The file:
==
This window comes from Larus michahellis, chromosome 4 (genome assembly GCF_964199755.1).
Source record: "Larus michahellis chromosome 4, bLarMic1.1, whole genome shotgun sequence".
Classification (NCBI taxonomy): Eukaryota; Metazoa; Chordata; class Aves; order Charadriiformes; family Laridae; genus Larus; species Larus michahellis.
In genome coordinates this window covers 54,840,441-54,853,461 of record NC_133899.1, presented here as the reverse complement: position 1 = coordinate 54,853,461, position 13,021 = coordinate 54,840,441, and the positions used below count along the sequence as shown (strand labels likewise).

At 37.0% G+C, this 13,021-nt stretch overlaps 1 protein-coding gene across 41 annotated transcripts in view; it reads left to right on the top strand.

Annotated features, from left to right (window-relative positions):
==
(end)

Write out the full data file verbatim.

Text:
This window comes from Larus michahellis, chromosome 4 (genome assembly GCF_964199755.1).
Source record: "Larus michahellis chromosome 4, bLarMic1.1, whole genome shotgun sequence".
Classification (NCBI taxonomy): Eukaryota; Metazoa; Chordata; class Aves; order Charadriiformes; family Laridae; genus Larus; species Larus michahellis.
In genome coordinates this window covers 54,840,441-54,853,461 of record NC_133899.1, presented here as the reverse complement: position 1 = coordinate 54,853,461, position 13,021 = coordinate 54,840,441, and the positions used below count along the sequence as shown (strand labels likewise).

At 37.0% G+C, this 13,021-nt stretch overlaps 1 protein-coding gene across 41 annotated transcripts in view; it reads left to right on the top strand.

Annotated features, from left to right (window-relative positions):